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Gigafactory Report

Costs and Financing

06 | Costs and Financing


The Gigafactory pipeline, for its unprecedented nature in scale and technology, brings a lot of unknown factors in the investment evaluation matrix. These are capital-intensive projects, where a significant share has dependencies in access to raw materials and technology. Policy funding is thus accordingly playing an important role to moderate the otherwise deterring nature of high upfront costs. With time, as announced projects progress in the development stages, procedural approvals, resourcing linkages and other factors will play the role in viability.

Capital cost

Fundamentally, Gigafactories are meant for economies of scale in the unit costs of batteries and electric vehicles developed under the single roof. Over time, there appears to be a rise in the unit size of each such manufacturing facility. The upfront costs of the facilities, factoring in the land, fixed input costs, and the raw material input linkages, make such facilities a tough balancing act in commercial viability and project management. The emerging global manufacturing pipeline is unprecedented in scale and complexity, as the focus is on vertical integration to maximize efficiencies and market share.

The development pipeline provides some indications of the capital costs related to the Gigafactories. The local factors make the difference, as evident in the per GWh capital cost in North American projects versus those in the European region. In the same comparison, the Chinese factories show a lower average cost, at about $72 million per GWh. The cost advantages (or lack of it) are conditional to the factors including the battery chemistries (for instance China’s monopolistic position in LFP), supply chain control and the endowed infrastructure base.

Indicative Capital Costs of Major Projects under Development

Gigafactory - Indicative Capital Costs of Major Projects under Development

At an aggregated level, the long-term trend appears to indicate a pattern of decline in the average capital cost of battery manufacturing facilities. The possible factors to attribute such a trend include the active policy support extended for the facilities (global leaders like CATL and BYD got policy aid in early stage), easier financing, and development of efficient supply chain linkages, among others. Technology adds to the mix, to the extent that the choice of one or another battery chemistry impacts the upfront investment.

Historical Trend in the Announced Capital Cost of Battery Manufacturing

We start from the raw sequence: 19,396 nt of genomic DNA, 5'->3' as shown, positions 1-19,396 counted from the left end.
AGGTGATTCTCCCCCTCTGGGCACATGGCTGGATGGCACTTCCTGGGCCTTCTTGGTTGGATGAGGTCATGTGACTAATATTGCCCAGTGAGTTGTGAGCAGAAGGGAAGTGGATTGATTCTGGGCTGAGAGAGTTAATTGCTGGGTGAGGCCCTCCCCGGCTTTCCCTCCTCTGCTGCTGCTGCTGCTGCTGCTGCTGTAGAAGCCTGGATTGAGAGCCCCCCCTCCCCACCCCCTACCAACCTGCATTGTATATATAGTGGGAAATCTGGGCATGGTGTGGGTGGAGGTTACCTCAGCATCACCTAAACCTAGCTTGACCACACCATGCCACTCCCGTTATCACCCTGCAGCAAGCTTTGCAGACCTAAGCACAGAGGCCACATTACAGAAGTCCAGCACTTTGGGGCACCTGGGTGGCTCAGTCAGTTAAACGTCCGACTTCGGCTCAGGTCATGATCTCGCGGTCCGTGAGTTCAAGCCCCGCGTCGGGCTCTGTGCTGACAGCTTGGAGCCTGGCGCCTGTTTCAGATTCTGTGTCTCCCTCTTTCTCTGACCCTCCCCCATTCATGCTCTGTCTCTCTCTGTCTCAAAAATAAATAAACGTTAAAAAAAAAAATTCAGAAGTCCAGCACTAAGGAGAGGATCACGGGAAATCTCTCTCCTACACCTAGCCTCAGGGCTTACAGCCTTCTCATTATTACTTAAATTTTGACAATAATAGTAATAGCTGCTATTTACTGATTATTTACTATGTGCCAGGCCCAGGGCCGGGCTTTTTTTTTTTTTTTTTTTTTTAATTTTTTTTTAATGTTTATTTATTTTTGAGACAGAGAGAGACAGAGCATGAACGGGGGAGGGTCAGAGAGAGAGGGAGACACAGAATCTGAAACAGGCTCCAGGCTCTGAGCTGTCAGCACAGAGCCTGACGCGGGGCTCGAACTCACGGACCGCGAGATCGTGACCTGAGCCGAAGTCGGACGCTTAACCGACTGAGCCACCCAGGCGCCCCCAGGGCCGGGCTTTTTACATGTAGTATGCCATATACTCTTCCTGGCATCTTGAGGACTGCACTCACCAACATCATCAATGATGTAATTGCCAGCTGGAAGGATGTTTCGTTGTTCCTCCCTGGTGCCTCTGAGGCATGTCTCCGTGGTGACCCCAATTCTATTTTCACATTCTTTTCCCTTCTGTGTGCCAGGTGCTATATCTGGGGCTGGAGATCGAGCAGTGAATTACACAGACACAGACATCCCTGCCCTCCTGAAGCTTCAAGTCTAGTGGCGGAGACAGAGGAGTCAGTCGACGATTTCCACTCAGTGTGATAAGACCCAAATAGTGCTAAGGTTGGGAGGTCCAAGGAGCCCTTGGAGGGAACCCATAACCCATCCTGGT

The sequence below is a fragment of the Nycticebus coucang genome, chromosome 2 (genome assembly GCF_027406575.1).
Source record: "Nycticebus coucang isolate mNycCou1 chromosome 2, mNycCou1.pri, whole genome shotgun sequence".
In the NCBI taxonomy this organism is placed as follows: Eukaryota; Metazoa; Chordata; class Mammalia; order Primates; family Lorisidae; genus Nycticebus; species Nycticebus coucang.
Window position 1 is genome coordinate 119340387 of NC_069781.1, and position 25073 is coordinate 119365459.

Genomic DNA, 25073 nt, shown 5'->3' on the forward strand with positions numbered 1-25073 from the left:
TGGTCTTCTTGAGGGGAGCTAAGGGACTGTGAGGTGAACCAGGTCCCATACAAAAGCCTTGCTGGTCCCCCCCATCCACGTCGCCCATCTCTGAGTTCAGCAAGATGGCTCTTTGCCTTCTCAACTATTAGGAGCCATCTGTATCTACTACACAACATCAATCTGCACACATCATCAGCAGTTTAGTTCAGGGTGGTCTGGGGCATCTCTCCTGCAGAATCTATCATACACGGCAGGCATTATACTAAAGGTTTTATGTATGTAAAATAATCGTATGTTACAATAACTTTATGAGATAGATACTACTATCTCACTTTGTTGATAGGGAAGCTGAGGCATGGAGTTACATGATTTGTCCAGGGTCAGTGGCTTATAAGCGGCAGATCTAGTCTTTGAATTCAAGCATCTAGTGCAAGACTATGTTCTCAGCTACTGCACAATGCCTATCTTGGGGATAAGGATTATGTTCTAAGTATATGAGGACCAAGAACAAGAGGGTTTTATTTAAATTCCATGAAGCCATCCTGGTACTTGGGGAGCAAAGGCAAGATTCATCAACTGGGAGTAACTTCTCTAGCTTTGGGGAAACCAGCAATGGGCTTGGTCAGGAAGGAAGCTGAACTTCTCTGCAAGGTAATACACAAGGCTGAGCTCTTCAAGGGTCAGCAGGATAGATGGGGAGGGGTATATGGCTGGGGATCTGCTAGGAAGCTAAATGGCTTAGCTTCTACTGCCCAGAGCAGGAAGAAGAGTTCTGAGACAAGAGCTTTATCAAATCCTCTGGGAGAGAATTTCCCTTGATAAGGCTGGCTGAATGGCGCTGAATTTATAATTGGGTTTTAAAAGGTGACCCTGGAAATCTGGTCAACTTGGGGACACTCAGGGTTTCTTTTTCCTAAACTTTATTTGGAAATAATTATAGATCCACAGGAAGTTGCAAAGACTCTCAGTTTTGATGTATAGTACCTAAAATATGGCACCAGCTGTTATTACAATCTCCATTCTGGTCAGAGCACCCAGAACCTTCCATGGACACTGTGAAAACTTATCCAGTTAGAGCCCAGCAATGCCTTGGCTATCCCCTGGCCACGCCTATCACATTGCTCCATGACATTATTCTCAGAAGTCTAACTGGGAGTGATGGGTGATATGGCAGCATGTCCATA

Gigafactory - Historical Trend in the Announced Capital Cost of Battery Manufacturing

Some of the major parts of the manufacturing process add to the upfront investment cost. The vertically integrated structure of upcoming Gigafactories aims to mitigate some of this through scale. The dominant LFP battery chemistry, for instance, imposes a significant cost share for electrodes, especially the cathode. Cell assembly and finishing are other broad segments. Equipment supply thus assumes a critical role in the current Gigafactory pipeline – cost estimates and supply reliability could sharply change with progress in the Gigafactories’ under development. McKinsey’s estimates (as of May 2022) indicate that about 60% of upcoming capital investment in European battery manufacturing will be towards the critical equipment.

Distribution of a Typical Lithium-Ion Battery Cell Cost

Gigafactory - Distribution of a Typical Lithium-Ion Battery Cell Cost

Critical Inputs in Cost Structure

Raw materials cost of the upcoming production facilities is largely centred on the critical minerals. Not all developers are likely to have access to near-assured supplies. The relative scarcity and competing demand will reflect in the prices as capacities come to fruition. Already, the prices of some of the most important battery metals have risen in tandem with the rush to secure supplies.

Average Cost of Critical Battery Metals

Gigafactory - Average Cost of Critical Battery Metals

The role of critical inputs assumes importance in cost structure because every single Gigafactory may not be able to build out a totally vertically integrated business model with full control over its back-end supply. Similarly, the long-term contracts to secure raw materials may be limited to a select few of the pipeline. In such a scenario, the onus will be on commercial arrangements – joint ventures, strategic partnerships, and the like for best and competitive rates. Indicative estimates suggest that this could become a challenging task for both developers and financiers.